The buzz I've been hearing suggests that the Harper Government will be tabling its omnibus crime legislation tomorrow (September 20, 2011). There's still some uncertainty about whether the most offensive provisions will be in there, but in case they are I'd like to add a thought about how allowing warrantless access to customer information may backfire.
I've done my fair share of sleuthing on behalf of clients to track down people who use the supposed cloak of anonymity to harm others and, almost universally, the miscreants do not take any steps to cover their tracks. (Anyone with an interest in doing so, a general knowledge of how the net works and how these things are investigated can easily make investigations very, very difficult.)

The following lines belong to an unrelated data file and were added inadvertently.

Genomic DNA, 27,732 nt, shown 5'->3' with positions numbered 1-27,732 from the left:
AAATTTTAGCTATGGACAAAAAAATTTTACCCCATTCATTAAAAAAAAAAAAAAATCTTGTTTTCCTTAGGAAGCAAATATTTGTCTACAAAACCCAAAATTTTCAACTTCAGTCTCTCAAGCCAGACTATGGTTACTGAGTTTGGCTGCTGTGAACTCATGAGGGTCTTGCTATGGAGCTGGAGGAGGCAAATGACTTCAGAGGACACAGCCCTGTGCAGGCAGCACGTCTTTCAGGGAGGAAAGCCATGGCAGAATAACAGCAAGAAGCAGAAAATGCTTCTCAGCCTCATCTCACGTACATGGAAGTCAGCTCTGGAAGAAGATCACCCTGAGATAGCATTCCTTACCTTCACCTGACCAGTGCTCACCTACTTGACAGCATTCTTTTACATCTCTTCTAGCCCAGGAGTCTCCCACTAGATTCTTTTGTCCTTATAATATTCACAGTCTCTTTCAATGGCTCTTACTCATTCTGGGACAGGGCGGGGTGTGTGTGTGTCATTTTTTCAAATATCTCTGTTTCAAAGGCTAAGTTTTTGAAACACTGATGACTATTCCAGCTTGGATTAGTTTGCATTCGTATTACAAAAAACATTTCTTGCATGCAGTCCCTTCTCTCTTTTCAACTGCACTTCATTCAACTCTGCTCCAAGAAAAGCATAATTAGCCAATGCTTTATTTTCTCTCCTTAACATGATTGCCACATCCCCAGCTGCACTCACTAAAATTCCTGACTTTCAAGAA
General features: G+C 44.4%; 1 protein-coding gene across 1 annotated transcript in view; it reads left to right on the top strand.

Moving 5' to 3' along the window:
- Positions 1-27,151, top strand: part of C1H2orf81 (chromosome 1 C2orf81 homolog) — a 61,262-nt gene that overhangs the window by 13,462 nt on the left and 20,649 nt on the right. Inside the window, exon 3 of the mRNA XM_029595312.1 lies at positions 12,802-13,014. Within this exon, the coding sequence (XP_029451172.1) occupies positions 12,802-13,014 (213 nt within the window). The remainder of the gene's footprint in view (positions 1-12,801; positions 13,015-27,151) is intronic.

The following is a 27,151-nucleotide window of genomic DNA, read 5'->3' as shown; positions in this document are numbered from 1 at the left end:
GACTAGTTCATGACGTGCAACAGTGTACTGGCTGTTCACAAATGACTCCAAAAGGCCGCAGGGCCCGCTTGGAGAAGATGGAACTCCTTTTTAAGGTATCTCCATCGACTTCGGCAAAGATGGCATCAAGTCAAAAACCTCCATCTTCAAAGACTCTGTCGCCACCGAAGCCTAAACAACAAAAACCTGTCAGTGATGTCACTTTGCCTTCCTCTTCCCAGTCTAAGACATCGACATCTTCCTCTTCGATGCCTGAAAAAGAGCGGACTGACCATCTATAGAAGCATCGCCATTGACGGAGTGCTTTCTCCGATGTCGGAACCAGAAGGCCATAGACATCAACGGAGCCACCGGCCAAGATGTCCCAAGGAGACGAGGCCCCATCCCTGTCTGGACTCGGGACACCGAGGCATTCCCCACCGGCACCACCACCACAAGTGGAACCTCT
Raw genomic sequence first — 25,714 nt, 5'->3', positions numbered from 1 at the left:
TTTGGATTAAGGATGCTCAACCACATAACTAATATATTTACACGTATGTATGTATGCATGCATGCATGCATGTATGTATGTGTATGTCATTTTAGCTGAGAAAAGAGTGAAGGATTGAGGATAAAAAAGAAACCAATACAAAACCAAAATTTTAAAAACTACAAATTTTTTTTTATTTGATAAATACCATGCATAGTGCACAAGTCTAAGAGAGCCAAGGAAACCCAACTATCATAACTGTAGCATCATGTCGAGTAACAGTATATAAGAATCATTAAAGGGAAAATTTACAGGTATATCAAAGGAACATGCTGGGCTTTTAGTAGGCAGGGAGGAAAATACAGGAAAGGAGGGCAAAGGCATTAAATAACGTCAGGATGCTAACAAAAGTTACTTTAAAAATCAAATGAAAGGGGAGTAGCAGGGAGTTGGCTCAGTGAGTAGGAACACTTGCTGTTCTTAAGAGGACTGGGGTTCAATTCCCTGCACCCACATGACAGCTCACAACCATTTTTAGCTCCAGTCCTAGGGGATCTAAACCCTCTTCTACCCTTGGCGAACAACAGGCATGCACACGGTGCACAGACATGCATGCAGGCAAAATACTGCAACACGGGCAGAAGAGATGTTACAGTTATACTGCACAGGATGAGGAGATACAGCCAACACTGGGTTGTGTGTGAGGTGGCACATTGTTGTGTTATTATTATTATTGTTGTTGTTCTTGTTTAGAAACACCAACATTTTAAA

But if it becomes common knowledge that the police can put all the pieces of your online meanderings together without any warrant or any suspicion of wrong-doing, more people will take steps to cover their tracks online. Not because they have something to hide, but out of fear of abuse of this new police power. And the more that people routinely cover their tracks, the greater the likelihood that people who are doing Bad Things will routinely use very easily obtained technologies and easily adopted practices to effectively disappear.
The power to connect someone's online actions to their real-word identity should be used sparingly and only when an impartial judge determines that the public interest in a real criminal investigation overrides the individual's privacy interests. The police cannot be counted on to make that determination and this much coveted power may backfire.